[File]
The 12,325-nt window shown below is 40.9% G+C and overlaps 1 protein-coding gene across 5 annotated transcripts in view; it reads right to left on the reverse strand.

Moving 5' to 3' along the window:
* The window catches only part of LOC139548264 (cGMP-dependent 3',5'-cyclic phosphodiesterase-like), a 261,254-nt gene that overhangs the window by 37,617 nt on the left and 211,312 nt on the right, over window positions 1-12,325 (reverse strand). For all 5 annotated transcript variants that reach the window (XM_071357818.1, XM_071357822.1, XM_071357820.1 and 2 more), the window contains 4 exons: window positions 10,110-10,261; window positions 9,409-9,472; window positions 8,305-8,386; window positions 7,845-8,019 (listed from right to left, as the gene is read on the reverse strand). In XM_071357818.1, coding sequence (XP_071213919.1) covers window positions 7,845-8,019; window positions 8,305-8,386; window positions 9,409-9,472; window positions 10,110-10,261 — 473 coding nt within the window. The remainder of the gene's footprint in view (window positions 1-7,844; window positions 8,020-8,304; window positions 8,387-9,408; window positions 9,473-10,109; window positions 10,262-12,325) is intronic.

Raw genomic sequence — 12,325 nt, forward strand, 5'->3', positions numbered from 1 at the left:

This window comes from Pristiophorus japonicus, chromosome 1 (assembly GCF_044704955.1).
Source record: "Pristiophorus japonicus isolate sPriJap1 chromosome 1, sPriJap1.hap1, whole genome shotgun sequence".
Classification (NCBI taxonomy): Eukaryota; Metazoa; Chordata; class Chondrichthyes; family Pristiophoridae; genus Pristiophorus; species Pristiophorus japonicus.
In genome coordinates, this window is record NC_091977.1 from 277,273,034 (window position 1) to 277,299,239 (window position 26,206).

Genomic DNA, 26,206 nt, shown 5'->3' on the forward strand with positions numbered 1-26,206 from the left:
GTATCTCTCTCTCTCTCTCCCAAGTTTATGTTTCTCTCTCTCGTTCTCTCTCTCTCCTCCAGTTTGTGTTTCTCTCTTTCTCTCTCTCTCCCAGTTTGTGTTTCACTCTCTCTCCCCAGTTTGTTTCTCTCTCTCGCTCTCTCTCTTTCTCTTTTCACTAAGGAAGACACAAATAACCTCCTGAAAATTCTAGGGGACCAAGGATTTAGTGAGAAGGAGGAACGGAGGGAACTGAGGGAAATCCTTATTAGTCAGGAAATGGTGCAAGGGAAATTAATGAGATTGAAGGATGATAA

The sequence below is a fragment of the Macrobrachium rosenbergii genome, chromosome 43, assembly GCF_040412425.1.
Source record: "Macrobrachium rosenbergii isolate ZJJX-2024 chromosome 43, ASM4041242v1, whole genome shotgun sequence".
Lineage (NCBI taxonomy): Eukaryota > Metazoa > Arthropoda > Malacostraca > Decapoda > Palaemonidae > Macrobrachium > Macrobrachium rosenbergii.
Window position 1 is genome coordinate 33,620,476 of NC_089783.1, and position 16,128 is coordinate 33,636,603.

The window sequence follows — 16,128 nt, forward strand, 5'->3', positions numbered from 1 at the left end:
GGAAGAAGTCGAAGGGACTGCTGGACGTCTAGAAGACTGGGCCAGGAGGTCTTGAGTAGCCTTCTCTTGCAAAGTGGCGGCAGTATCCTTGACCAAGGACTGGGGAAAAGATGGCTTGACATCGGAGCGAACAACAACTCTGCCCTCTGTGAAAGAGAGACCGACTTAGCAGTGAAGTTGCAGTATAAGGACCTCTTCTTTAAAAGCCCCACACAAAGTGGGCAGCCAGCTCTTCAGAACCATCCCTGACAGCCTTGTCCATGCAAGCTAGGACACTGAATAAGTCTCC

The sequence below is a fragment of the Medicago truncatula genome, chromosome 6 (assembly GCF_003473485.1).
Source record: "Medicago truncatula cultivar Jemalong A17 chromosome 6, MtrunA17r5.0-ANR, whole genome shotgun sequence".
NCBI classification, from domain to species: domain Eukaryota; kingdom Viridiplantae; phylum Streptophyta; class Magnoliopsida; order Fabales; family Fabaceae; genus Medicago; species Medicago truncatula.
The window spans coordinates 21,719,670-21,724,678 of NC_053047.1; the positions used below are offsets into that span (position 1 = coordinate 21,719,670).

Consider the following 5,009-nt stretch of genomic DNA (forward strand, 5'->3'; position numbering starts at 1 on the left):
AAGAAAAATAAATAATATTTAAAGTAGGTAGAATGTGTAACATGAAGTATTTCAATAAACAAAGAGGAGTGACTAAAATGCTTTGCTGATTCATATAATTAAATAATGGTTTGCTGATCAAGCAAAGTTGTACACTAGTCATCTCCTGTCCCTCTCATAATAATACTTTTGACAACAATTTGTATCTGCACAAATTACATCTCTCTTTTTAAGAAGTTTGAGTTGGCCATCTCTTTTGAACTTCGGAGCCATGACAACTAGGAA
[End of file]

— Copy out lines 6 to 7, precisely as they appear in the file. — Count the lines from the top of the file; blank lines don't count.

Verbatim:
Source record: "Pristiophorus japonicus isolate sPriJap1 chromosome 1, sPriJap1.hap1, whole genome shotgun sequence".
Classification (NCBI taxonomy): Eukaryota; Metazoa; Chordata; class Chondrichthyes; family Pristiophoridae; genus Pristiophorus; species Pristiophorus japonicus.